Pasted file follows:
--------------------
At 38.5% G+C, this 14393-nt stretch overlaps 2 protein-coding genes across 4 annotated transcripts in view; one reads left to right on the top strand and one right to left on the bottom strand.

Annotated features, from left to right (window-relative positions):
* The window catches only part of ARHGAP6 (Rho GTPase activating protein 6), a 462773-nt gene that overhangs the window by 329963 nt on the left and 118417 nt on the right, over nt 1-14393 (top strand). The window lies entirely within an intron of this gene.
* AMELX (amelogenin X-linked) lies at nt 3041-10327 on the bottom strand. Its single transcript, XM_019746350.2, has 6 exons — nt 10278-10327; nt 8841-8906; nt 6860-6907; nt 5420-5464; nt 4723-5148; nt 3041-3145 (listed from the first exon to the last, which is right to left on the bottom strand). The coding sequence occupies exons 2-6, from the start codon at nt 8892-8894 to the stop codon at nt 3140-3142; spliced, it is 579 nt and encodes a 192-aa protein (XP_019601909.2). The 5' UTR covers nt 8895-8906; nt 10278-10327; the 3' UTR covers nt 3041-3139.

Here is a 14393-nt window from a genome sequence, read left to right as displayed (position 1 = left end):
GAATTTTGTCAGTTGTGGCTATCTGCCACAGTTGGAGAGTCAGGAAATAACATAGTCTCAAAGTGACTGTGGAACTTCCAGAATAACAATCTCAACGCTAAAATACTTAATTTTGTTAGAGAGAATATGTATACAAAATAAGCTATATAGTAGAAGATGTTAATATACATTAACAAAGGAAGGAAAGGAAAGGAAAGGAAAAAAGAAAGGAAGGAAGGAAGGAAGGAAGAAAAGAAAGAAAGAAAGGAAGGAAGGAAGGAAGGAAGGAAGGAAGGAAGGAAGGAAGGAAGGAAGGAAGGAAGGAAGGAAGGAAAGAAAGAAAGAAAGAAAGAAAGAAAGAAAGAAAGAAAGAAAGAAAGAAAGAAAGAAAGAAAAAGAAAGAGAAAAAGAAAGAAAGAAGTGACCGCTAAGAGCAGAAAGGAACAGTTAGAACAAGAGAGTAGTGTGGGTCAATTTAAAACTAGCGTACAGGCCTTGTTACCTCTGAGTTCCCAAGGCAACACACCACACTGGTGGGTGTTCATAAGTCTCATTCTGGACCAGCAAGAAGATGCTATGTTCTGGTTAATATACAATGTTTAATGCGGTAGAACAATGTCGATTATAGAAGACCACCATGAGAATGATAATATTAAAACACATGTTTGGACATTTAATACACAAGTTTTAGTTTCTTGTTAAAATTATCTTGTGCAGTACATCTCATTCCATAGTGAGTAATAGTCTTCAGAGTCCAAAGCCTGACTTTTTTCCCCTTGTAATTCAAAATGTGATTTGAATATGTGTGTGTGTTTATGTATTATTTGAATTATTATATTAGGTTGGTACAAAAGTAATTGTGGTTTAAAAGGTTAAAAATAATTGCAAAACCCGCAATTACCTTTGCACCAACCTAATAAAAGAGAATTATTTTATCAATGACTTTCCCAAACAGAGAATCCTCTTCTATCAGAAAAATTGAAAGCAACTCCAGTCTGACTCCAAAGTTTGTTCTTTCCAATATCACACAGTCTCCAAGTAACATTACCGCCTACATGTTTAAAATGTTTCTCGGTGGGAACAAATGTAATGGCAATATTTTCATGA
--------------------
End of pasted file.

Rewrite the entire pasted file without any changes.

At 38.5% G+C, this 14393-nt stretch overlaps 2 protein-coding genes across 4 annotated transcripts in view; one reads left to right on the top strand and one right to left on the bottom strand.

Annotated features, from left to right (window-relative positions):
* The window catches only part of ARHGAP6 (Rho GTPase activating protein 6), a 462773-nt gene that overhangs the window by 329963 nt on the left and 118417 nt on the right, over nt 1-14393 (top strand). The window lies entirely within an intron of this gene.
* AMELX (amelogenin X-linked) lies at nt 3041-10327 on the bottom strand. Its single transcript, XM_019746350.2, has 6 exons — nt 10278-10327; nt 8841-8906; nt 6860-6907; nt 5420-5464; nt 4723-5148; nt 3041-3145 (listed from the first exon to the last, which is right to left on the bottom strand). The coding sequence occupies exons 2-6, from the start codon at nt 8892-8894 to the stop codon at nt 3140-3142; spliced, it is 579 nt and encodes a 192-aa protein (XP_019601909.2). The 5' UTR covers nt 8895-8906; nt 10278-10327; the 3' UTR covers nt 3041-3139.

Here is a 14393-nt window from a genome sequence, read left to right as displayed (position 1 = left end):
GAATTTTGTCAGTTGTGGCTATCTGCCACAGTTGGAGAGTCAGGAAATAACATAGTCTCAAAGTGACTGTGGAACTTCCAGAATAACAATCTCAACGCTAAAATACTTAATTTTGTTAGAGAGAATATGTATACAAAATAAGCTATATAGTAGAAGATGTTAATATACATTAACAAAGGAAGGAAAGGAAAGGAAAGGAAAAAAGAAAGGAAGGAAGGAAGGAAGGAAGAAAAGAAAGAAAGAAAGGAAGGAAGGAAGGAAGGAAGGAAGGAAGGAAGGAAGGAAGGAAGGAAGGAAGGAAGGAAGGAAGGAAAGAAAGAAAGAAAGAAAGAAAGAAAGAAAGAAAGAAAGAAAGAAAGAAAGAAAGAAAGAAAAAGAAAGAGAAAAAGAAAGAAAGAAGTGACCGCTAAGAGCAGAAAGGAACAGTTAGAACAAGAGAGTAGTGTGGGTCAATTTAAAACTAGCGTACAGGCCTTGTTACCTCTGAGTTCCCAAGGCAACACACCACACTGGTGGGTGTTCATAAGTCTCATTCTGGACCAGCAAGAAGATGCTATGTTCTGGTTAATATACAATGTTTAATGCGGTAGAACAATGTCGATTATAGAAGACCACCATGAGAATGATAATATTAAAACACATGTTTGGACATTTAATACACAAGTTTTAGTTTCTTGTTAAAATTATCTTGTGCAGTACATCTCATTCCATAGTGAGTAATAGTCTTCAGAGTCCAAAGCCTGACTTTTTTCCCCTTGTAATTCAAAATGTGATTTGAATATGTGTGTGTGTTTATGTATTATTTGAATTATTATATTAGGTTGGTACAAAAGTAATTGTGGTTTAAAAGGTTAAAAATAATTGCAAAACCCGCAATTACCTTTGCACCAACCTAATAAAAGAGAATTATTTTATCAATGACTTTCCCAAACAGAGAATCCTCTTCTATCAGAAAAATTGAAAGCAACTCCAGTCTGACTCCAAAGTTTGTTCTTTCCAATATCACACAGTCTCCAAGTAACATTACCGCCTACATGTTTAAAATGTTTCTCGGTGGGAACAAATGTAATGGCAATATTTTCATGA